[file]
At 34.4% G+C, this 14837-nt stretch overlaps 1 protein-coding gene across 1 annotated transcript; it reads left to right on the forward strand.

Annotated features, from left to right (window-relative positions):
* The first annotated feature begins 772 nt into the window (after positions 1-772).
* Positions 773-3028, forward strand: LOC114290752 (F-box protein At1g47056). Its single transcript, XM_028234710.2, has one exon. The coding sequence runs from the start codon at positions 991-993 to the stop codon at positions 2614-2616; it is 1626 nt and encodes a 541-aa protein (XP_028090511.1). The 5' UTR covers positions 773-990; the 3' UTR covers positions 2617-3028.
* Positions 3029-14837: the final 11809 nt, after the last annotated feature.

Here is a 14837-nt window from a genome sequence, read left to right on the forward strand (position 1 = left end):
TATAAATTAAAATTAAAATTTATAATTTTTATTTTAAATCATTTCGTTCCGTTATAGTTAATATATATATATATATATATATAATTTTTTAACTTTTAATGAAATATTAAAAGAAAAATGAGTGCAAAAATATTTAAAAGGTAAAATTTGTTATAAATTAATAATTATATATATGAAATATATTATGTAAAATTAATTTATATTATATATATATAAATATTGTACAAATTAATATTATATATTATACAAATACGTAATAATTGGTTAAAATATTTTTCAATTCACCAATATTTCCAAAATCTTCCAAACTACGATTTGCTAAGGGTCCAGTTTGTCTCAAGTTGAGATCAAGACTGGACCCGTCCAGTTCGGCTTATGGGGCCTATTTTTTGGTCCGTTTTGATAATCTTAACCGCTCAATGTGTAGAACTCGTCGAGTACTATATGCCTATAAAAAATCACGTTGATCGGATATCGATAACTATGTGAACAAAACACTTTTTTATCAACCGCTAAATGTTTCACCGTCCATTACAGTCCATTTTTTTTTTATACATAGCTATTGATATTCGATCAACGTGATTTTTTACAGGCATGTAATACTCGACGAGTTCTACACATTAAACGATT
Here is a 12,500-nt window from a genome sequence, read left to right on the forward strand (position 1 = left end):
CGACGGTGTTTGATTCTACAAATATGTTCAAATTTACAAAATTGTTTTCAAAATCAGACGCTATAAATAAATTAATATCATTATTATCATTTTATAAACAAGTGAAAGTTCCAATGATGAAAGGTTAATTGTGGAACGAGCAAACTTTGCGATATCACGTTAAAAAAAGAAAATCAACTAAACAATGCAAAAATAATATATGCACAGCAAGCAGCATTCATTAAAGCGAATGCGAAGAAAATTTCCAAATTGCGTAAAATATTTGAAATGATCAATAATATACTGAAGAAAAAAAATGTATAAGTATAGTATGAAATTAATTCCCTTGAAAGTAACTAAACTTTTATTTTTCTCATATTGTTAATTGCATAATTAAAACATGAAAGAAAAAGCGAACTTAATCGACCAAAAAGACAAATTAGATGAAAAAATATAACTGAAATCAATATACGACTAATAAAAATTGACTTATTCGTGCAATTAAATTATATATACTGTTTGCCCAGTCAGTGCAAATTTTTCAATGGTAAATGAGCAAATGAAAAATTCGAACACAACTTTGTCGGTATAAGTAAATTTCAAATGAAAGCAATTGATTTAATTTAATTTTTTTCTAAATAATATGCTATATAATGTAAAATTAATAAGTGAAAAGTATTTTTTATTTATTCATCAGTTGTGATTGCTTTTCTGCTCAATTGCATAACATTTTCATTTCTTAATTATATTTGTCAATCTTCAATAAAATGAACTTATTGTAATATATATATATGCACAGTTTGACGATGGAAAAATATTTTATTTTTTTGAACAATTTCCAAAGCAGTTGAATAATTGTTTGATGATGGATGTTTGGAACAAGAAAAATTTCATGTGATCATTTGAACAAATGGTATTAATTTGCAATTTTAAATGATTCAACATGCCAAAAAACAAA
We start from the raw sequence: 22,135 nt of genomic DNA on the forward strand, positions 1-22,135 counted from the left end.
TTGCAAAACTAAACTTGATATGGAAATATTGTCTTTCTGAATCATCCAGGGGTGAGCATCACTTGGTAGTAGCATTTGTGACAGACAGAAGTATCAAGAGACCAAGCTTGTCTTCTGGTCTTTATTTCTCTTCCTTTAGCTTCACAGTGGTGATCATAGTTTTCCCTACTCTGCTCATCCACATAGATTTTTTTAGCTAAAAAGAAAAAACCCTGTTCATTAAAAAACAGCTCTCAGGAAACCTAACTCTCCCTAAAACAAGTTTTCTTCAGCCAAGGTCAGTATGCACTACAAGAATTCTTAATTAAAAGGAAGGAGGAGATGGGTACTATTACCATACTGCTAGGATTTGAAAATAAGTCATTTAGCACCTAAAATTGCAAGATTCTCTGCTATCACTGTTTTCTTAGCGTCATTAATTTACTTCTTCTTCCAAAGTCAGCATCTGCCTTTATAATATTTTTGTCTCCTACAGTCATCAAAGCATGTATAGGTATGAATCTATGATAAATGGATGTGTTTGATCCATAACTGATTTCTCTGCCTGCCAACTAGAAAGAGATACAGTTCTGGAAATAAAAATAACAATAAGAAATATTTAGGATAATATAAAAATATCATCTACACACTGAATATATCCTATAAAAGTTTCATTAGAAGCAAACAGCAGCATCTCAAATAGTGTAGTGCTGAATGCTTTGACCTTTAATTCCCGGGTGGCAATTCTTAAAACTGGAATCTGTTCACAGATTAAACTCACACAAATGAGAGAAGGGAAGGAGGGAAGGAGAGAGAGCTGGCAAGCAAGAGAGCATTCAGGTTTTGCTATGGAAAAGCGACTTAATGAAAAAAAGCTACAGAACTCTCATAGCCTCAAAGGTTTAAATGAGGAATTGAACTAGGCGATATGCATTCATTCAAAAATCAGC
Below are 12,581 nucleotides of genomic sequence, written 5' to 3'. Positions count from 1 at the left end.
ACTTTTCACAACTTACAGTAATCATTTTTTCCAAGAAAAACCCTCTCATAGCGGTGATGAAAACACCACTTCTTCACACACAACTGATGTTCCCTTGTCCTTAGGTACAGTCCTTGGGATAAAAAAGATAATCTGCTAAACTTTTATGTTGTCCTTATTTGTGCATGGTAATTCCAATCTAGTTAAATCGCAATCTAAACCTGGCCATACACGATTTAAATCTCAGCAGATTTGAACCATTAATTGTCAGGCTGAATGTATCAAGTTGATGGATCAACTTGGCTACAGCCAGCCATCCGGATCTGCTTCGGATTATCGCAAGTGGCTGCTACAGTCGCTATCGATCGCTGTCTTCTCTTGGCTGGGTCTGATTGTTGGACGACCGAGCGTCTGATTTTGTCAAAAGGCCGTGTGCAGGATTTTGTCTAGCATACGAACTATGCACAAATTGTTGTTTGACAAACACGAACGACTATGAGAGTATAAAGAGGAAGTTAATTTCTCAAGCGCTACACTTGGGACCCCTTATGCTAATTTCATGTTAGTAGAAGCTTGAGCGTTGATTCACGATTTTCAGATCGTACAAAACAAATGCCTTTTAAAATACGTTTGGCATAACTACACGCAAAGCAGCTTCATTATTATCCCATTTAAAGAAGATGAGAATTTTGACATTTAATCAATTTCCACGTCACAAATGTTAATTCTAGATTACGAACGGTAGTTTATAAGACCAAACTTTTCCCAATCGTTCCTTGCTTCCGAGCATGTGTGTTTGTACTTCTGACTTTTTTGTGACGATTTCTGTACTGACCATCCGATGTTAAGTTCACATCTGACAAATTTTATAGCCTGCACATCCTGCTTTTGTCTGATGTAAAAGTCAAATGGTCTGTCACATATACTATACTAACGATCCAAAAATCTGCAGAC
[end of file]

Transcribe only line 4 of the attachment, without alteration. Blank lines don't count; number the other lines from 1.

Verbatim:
* Positions 773-3028, forward strand: LOC114290752 (F-box protein At1g47056). Its single transcript, XM_028234710.2, has one exon. The coding sequence runs from the start codon at positions 991-993 to the stop codon at positions 2614-2616; it is 1626 nt and encodes a 541-aa protein (XP_028090511.1). The 5' UTR covers positions 773-990; the 3' UTR covers positions 2617-3028.